Thomas has since received a significant amount of support from those who claim the church isn't following biblical standards. On the church's Facebook page, some of the responses are also favorable to Thomas. More, however, are encouraging to the church and its leaders.
The church issued a statement after the flurry of news reports now surrounding Thomas's departure from the church. It said that it wanted to offer clarification for those outside of the church as to what transpired.
The congregation, the statement said, "loves and welcomes people of all backgrounds, economic statuses, ethnicities, sexual orientations, and struggles. Also following His example, we encourage people to turn away from sin and to follow Jesus."
"As directed by Scripture, Watermark makes a distinction between regularly attending and being a formal member of our church. We don't remove someone's formal status as a member for struggling with sin – whether that sin is pride, materialism, or sexual sin. Every member of Watermark needs God's grace to stand firm in the midst of temptation and His forgiveness for the times we fall short."
"An individual's formal relationship with us as a member is only changed when someone no longer desires to resist sin and/or refuses our help, care, and encouragement. Even if someone's formal membership status is removed, our desire is to continue to love and care for them, and they are always welcome to attend Watermark and be reminded of the grace and truth of our Savior, Jesus Christ," the statement said.
The church also explained that before the letter presented on social media by Thomas was sent, the church went through an extensive process of attempting to counsel Thomas and instruct him in repentance. The church asked, the statement said, how it could "best love and serve him."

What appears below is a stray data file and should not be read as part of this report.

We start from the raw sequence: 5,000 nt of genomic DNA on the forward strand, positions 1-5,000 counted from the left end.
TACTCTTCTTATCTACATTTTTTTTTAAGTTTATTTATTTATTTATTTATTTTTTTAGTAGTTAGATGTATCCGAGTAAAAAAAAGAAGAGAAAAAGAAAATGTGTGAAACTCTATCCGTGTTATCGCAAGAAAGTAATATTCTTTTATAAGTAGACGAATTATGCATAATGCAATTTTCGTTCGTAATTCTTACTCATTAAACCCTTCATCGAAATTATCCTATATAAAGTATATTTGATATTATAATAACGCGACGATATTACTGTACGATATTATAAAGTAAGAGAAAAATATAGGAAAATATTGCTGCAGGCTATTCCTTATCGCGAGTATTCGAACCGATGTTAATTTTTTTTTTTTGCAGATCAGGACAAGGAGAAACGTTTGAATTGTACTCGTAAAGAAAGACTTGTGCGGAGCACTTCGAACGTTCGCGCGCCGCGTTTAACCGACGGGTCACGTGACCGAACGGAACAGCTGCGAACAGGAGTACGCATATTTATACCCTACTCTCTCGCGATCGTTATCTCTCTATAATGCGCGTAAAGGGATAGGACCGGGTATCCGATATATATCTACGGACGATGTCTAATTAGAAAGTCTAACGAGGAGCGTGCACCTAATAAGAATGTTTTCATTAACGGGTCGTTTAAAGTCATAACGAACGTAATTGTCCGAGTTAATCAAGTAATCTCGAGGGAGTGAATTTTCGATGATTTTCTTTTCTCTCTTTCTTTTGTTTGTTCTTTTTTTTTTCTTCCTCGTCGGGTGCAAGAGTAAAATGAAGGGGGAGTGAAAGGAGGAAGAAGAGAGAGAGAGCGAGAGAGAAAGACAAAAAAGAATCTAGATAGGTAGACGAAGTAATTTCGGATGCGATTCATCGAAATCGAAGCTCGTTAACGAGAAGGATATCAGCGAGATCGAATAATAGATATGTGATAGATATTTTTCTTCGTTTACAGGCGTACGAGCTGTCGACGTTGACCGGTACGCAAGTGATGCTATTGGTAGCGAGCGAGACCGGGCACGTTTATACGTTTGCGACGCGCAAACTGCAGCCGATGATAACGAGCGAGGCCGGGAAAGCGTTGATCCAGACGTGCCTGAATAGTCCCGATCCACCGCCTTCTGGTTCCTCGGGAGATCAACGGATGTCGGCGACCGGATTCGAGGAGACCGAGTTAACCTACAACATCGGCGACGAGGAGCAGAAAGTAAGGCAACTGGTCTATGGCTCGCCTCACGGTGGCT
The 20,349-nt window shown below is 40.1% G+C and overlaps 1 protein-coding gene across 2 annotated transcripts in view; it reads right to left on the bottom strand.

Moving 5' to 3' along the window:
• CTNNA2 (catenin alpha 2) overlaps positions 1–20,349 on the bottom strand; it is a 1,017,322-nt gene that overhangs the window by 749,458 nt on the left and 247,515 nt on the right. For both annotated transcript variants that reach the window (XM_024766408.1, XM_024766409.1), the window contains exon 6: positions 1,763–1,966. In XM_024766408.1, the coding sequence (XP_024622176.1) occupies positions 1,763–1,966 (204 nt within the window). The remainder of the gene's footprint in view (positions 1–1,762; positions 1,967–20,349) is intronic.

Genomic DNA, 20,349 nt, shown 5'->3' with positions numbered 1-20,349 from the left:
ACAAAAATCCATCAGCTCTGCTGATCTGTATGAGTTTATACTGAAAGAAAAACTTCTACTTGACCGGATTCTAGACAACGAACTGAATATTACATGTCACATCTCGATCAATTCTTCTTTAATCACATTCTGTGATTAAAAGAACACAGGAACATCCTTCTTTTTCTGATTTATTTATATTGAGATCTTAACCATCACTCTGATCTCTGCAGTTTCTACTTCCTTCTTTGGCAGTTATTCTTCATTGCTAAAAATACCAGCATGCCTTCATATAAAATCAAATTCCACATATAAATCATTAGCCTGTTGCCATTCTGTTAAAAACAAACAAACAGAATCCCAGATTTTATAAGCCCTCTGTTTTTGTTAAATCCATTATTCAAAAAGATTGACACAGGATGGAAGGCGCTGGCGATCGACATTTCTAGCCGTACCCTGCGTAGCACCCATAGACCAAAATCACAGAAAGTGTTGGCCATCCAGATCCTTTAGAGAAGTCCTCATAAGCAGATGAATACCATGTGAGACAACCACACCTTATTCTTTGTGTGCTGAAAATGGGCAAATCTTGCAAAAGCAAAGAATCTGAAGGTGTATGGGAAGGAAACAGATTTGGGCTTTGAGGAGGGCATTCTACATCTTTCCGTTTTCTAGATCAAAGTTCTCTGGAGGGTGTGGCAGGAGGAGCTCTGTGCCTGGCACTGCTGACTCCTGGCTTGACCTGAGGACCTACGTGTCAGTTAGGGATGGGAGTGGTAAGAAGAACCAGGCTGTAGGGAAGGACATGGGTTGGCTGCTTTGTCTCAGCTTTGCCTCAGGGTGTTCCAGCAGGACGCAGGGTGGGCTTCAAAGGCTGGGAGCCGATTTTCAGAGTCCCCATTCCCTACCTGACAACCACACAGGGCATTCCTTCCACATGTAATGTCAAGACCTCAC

But, as the church noted, "In those meetings, it became increasingly clear that he no longer believed same-sex sexual activity was inappropriate for a follower of Jesus Christ, and he also made it clear that he no longer desired the help, care, and encouragement we were seeking to provide."
The church also said that until the letter was published on social media, only those closest to Thomas and the friends attempting to help him in his Christian walk were aware of the change in his membership status. He was not told he could not attend the church.
The church said it was only appropriate to change Thomas's membership status since he had moved away from the church's "core commitments, biblical convictions, and [the] values of Watermark."
On Sunday, the church's pastor, Todd Wagner, weighed in on the controversy in the Dallas Morning News. He said church discipline as a concept may seem archaic and oppressive to many, but he said the goal of it is repentance and He said "loving correction."
"Loving correction (church discipline) can be a difficult idea to understand, because candidly – though the mandate is clearly explained by Jesus in the Gospel of Matthew, most churches today completely ignore it. Discipline is an act of love, something any parent knows," Wagner wrote.
"When you enter into a formal membership covenant with a church family, the leaders and church community promise to 'keep watch over your souls,' according to Hebrews 13:17, and will be held accountable before God for your spiritual care and encouragement. This care is a sacred trust and comes with great responsibility. As members of God's family we are called to love, admonish, encourage, and help each other in our relationship with Christ."
Watermark Community Church is a non-denominational congregation that meets in three locations, including Dallas, Fort Worth and Plano.